Yes, the Moog Moogerfooger 108M Cluster Flux is technically a flange pedal, but it’s really so much more than just that. It also doubles as a chorus pedal, and with the sheer depth of control knobs and editable features in this unit, you can create truly unique sounds; it wouldn’t be out-of-line to say that the Cluster Flux is actually an instrument on its own. Utilizing a pair of Panasonic Bucket Brigade Delay chips, the Cluster Flux is an all-analog device whose sound can be tweaked either by the onboard knobs, or via optional expression pedals that can link up through the back of the pedal.
You can adjust the various controls of the unit to create a sound that is subtle and thin, or transform your tone into a mutant beast that is barely recognizable as a guitar. A useful LFO tap tempo function also allows you to set the LFO rate of the device, useful for improvising on the fly yet you want to ensure effects are aligned with the feel of the song. While there are quite a few starter presets included in this pedal, this is definitely a piece of gear designed with the creative explorer in mind. it won’t be long before you have crafted dozens of tones (flange-related and otherwise) that really showcase what the Cluster Flux can do.
Mr. Big was an undeniable pillar of ‘80s metal, and one of the calling cards to that genre of music was being unabashedly and unapologetically loud. When Ibanez teamed with Mr. Big guitarist Paul Gilbert to create his signature AF2 Airplane Flanger pedal, they took this aesthetic to heart, as you can clearly see by the bright yellow and purple colors on the durable, die-cut case. But that isn’t where they stopped with their ‘80s metal ethos.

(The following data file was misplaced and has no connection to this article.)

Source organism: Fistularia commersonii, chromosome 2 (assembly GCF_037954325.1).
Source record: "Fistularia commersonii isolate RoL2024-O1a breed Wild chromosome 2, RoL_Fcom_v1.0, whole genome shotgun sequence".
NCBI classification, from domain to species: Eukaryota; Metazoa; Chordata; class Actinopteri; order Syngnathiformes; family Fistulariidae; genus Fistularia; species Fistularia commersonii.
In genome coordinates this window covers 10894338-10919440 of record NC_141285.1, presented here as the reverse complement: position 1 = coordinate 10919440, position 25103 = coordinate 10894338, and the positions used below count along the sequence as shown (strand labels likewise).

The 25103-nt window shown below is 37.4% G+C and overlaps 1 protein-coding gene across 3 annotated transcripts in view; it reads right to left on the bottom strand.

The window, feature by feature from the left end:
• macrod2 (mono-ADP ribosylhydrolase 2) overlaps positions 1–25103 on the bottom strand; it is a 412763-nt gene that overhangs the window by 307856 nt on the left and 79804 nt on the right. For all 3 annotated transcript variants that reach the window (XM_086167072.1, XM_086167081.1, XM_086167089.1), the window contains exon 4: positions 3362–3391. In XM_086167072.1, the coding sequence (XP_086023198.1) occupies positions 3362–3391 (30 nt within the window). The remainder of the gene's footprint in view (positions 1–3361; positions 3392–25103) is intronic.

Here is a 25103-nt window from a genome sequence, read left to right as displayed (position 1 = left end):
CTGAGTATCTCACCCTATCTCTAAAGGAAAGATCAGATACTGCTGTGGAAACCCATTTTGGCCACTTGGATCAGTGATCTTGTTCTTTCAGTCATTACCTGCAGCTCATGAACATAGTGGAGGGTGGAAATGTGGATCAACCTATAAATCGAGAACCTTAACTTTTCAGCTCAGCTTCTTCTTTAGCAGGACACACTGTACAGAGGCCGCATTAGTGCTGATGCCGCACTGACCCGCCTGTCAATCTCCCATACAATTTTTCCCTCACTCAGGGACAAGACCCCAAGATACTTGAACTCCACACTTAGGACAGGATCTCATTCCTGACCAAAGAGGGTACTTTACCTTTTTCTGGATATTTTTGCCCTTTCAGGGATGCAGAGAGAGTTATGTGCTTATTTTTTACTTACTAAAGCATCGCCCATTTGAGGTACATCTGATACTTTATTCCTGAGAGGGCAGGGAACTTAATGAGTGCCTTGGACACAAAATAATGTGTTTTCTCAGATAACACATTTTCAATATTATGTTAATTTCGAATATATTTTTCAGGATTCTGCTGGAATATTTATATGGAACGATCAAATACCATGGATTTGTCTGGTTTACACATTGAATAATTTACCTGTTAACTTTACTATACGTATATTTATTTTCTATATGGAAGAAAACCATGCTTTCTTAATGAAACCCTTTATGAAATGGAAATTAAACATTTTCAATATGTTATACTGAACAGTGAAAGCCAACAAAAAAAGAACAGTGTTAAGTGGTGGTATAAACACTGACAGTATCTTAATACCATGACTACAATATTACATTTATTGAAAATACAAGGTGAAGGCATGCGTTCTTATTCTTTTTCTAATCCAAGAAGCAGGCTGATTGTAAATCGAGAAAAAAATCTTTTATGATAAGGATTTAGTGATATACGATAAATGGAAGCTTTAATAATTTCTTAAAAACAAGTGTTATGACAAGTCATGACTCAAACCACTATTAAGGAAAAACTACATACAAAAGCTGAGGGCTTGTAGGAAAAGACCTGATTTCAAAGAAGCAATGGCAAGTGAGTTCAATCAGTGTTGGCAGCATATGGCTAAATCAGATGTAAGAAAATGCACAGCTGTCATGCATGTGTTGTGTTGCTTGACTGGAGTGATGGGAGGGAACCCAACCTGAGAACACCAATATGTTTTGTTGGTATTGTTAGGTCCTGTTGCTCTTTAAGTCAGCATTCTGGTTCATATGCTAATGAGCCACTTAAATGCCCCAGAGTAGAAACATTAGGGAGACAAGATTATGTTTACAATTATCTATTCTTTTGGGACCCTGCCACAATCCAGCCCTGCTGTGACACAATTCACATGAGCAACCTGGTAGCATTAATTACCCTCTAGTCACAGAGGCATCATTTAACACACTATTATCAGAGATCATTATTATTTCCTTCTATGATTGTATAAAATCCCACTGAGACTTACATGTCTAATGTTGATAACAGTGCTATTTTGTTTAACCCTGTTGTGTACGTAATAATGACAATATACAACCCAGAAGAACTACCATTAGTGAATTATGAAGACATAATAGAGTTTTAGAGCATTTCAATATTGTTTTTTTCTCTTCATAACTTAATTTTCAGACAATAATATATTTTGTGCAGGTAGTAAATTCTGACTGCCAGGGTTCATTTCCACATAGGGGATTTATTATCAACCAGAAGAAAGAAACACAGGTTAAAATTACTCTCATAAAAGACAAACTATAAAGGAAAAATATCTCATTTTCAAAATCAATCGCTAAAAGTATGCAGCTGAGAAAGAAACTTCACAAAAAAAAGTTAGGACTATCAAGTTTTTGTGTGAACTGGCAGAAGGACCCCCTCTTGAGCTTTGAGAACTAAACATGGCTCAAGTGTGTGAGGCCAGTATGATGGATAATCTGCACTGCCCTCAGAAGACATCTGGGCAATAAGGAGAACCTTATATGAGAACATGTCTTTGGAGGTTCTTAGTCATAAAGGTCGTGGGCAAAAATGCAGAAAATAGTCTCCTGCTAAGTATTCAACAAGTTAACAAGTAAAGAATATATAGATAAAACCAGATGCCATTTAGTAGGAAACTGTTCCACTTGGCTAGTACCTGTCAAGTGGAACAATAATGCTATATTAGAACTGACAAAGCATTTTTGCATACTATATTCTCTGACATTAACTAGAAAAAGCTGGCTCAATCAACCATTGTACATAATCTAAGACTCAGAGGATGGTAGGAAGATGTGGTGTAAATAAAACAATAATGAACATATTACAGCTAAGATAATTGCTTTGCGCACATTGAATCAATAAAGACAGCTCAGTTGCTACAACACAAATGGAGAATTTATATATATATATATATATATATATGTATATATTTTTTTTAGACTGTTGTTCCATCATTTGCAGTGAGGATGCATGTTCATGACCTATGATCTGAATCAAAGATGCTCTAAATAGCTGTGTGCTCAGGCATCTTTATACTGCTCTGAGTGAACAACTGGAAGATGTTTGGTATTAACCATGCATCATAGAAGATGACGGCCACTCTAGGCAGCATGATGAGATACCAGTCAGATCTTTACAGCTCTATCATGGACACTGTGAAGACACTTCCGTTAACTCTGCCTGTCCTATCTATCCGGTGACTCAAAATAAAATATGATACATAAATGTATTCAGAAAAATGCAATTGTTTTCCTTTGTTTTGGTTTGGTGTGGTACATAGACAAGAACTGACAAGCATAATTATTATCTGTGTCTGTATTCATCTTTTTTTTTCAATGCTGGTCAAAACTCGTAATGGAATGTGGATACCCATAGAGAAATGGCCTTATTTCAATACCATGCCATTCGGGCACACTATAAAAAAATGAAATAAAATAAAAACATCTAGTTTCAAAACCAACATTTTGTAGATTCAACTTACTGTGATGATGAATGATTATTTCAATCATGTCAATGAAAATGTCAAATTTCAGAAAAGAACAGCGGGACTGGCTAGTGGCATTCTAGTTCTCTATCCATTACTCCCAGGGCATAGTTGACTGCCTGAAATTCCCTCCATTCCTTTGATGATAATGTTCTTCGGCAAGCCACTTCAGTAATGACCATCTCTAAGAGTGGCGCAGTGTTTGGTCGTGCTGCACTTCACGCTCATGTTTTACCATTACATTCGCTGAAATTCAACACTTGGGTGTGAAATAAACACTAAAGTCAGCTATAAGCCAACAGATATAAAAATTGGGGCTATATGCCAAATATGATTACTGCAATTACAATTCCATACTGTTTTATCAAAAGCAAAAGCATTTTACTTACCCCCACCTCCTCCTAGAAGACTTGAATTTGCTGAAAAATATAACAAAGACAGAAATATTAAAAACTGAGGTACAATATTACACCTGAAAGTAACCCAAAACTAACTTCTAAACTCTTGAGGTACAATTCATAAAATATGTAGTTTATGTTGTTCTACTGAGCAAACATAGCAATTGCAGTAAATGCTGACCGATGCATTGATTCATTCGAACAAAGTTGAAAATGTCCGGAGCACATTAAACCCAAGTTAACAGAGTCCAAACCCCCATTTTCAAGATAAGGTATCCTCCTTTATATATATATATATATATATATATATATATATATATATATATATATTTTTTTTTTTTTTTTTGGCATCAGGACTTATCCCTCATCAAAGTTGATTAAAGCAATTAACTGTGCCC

The AF2 combines two different flange modes into one pedal. The first is the taxi mode, which produces a more traditional chorus flange while the takeoff mode captures Gilbert’s signature flange tone. You can adjust the speed, delay time, range, depth, and feedback of either sound, and also incorporate some pitch shifting if you want to get really out-there with your sound. Above all, this pedal maintains an organic and lush sound when you need it, but can get extra weird/watery/cartoonish when appropriate.
If guitarists like Steve Vai and Jeff Beck are going to cosign a guitar effects pedal, rest assured that the quality of build and sound is going to be good. With that in mind, opting for the TC Electronic Vortex Flanger pedal is a no-brainer, as this unit is capable of producing a dynamic range of flange flavors. If you’re looking for a classic flange swoosh sound ala Van Halen, the classic mode is right up your alley. If you’re interested in capturing more of the psychedelic original flange tones of artists like Led Zeppelin and Jimi Hendrix, look no further than the tape flange mode.
Stereo in’s and out’s give players the option to widen up their sound by running out of dual amplifiers. But that’s not the only thing that makes this pedal special; TC Electronic’s TonePrint system allows users to connect the pedal to their computers and download customized and signature sounds from iconic guitarists of the past, present, and tomorrow such as Joe Perry (Aerosmith), John Petrucci, and more. With a compact footprint that still packs quite a proverbial punch, this is definitely a secret weapon for guitarists looking to possess a dynamic and powerful flange-making sound.
Guitar Modulation Pedal Buyer's Guide